Wednesday, November 7, 2012

Poland to cut rates further if economy slows, inflation low

    The central bank of Poland, which earlier cut its reference rate by 25 basis points to 4.50 percent, said it would cut rates further if there are signs of a protracted economic slowdown and inflation remains under control.
    The National Bank of Poland (NBP) said recent data had confirmed that the Polish economy was slowing and this would restrain wage and inflationary pressures. According to the central bank's new forecast, inflation should return to its target in coming quarters but might also drop below the bank's 2.5 percent target in the medium term.
    Growth in Poland's economy is forecast to remain below potential in coming years, the NBP said, cutting its forecast for 2012 growth to 2.0-2.6 percent, down from July's forecast of 2.2-3.6 percent.
    In 2013 the forecast calls for Gross Domestic Product growth of 0.5-2.5 percent, down from its previous forecast of 1.0-3.2 percent, and 2014 growth of 1.1-3.5 percent. 
    "In the opinion of the Council, incoming data confirm a considerable economic slowdown in Poland, which contains wage and inflationary pressure," the central bank said, adding:
     "Should the incoming information confirm a protracted economic slowdown, and should the risk of increase in inflationary pressure remain limited, the Council will further ease monetary policy."
    Poland's economy, which expanded by 4.3 percent in 2011, has been slowing sharply in recent months, mainly due to the euro zone's debt crises and economic contraction. In the second quarter, Poland's GDP rose by 2.5 percent, down from 3.5 percent in the first quarter and 4.2 percent in the fourth quarter of last year.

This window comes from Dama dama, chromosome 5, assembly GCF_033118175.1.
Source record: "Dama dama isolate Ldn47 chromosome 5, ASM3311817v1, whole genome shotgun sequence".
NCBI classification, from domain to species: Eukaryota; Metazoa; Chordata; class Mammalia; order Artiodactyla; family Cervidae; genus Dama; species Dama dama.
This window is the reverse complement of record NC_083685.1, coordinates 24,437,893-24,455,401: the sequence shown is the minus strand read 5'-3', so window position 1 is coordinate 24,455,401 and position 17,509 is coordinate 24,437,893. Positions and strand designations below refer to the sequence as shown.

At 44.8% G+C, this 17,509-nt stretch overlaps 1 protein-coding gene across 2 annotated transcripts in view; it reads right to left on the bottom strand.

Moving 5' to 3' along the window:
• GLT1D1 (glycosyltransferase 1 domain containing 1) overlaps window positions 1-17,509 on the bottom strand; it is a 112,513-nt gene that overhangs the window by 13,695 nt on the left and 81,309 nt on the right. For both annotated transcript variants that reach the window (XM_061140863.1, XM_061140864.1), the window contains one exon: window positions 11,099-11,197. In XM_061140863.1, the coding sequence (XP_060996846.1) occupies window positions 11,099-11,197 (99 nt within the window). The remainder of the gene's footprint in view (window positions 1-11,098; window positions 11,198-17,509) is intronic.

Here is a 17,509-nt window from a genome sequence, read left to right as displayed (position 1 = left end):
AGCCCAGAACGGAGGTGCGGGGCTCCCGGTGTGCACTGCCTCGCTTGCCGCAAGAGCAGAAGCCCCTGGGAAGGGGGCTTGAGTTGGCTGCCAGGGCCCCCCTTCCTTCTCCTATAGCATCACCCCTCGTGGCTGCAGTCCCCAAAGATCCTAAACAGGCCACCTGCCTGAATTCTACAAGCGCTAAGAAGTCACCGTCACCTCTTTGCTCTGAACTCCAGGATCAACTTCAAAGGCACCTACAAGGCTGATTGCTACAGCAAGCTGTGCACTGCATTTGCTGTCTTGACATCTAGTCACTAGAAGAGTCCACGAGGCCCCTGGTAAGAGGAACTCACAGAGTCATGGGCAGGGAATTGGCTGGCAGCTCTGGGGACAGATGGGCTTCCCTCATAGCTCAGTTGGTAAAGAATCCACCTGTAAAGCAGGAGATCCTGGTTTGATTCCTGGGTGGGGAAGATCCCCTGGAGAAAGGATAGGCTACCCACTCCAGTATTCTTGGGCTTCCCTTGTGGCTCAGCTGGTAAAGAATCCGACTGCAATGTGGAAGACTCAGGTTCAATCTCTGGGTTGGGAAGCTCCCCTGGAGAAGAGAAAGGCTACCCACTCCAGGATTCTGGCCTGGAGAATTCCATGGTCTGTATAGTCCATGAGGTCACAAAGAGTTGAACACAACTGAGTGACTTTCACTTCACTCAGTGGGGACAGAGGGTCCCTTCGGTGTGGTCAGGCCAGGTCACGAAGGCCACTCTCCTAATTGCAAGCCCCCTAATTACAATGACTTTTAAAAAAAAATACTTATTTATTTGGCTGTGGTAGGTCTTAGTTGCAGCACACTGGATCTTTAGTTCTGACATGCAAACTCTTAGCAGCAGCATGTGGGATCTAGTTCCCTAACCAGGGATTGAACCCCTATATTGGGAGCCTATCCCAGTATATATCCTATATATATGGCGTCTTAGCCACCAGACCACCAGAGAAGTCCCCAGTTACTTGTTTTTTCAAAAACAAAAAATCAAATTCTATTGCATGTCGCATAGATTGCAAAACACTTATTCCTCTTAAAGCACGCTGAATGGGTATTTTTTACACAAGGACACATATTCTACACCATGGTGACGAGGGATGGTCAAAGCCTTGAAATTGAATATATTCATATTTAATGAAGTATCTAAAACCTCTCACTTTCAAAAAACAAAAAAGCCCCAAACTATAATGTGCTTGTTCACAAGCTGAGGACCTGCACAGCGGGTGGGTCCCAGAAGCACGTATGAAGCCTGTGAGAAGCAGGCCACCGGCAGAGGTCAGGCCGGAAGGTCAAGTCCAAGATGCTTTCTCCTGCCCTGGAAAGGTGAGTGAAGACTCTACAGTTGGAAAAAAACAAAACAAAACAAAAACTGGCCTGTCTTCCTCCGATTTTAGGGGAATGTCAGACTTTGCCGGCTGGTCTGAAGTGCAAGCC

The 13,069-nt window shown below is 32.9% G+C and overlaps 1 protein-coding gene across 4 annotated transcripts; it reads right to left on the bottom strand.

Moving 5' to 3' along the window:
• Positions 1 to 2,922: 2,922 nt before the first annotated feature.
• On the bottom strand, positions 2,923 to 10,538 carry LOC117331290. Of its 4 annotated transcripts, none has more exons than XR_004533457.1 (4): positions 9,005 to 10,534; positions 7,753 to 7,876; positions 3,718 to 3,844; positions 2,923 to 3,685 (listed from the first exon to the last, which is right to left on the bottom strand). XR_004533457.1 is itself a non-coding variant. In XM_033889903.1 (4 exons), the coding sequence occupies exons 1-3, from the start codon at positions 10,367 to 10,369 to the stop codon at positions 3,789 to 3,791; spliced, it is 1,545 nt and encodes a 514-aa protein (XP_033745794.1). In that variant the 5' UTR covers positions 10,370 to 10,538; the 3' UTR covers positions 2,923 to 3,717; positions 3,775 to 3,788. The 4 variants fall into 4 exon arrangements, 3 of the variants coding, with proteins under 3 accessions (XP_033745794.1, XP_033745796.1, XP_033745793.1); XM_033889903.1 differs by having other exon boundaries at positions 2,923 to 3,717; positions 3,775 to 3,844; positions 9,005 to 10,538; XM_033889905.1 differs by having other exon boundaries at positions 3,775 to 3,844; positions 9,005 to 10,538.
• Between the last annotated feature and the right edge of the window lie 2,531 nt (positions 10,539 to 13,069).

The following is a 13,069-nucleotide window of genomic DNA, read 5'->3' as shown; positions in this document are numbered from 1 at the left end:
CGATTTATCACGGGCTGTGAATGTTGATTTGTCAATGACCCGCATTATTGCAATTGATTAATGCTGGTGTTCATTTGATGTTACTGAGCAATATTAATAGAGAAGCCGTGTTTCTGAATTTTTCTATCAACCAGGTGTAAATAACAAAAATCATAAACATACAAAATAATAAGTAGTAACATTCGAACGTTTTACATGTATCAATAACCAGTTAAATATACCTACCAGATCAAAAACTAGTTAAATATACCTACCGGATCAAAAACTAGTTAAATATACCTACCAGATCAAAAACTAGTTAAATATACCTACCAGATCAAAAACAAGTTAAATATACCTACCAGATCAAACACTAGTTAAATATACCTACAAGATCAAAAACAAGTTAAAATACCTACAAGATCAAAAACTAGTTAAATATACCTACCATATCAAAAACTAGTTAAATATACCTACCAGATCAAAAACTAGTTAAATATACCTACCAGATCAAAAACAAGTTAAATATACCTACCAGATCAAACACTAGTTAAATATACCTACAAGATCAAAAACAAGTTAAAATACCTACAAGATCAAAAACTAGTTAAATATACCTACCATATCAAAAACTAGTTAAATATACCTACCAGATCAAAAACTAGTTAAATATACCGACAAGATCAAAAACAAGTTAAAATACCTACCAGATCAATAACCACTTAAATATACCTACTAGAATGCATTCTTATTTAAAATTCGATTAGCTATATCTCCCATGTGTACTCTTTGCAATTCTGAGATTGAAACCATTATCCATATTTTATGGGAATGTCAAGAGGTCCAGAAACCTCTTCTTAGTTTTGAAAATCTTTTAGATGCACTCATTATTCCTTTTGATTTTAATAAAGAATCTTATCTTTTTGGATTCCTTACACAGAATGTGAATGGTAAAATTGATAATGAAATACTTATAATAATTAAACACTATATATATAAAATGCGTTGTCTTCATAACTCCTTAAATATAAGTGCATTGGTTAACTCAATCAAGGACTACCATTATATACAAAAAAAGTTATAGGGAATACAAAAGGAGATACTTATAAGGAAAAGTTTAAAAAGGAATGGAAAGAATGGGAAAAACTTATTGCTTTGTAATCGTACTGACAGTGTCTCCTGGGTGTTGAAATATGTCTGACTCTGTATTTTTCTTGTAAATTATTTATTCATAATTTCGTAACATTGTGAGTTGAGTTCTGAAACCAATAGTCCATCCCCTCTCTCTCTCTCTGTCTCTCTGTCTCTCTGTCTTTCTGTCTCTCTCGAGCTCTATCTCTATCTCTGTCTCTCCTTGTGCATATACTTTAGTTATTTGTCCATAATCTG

"Economic activity data were worse than expected and reflected further economic slowdown in 2012 Q3," the NBP said, noting that industrial output and retail sales in real terms declined in September while the fall in construction and assembly output deepened.
    A continued fall in employment, slower wage growth and a gradually rising unemployment rate "point to a lack of wage pressure and likely further weakening in private demand," the bank added.
    Poland's inflation rate remained steady at 3.8 percent in September, above the bank's target, but the NBP said core inflation and producer price growth continued to fall, which confirms that demand pressure is weakening. Household and corporate inflation expectations also declined.
    Under the NBP's latest forecast, which assumes unchanged interest rates, there is a 50 percent probability of inflation in the range of 3.7-3.9 percent in 2012, then easing to 1.8-3.1 percent in 2013 and 0.7-2.4 percent in 2014.  
    Poland's inflation rate was 4.2 percent in 2011.


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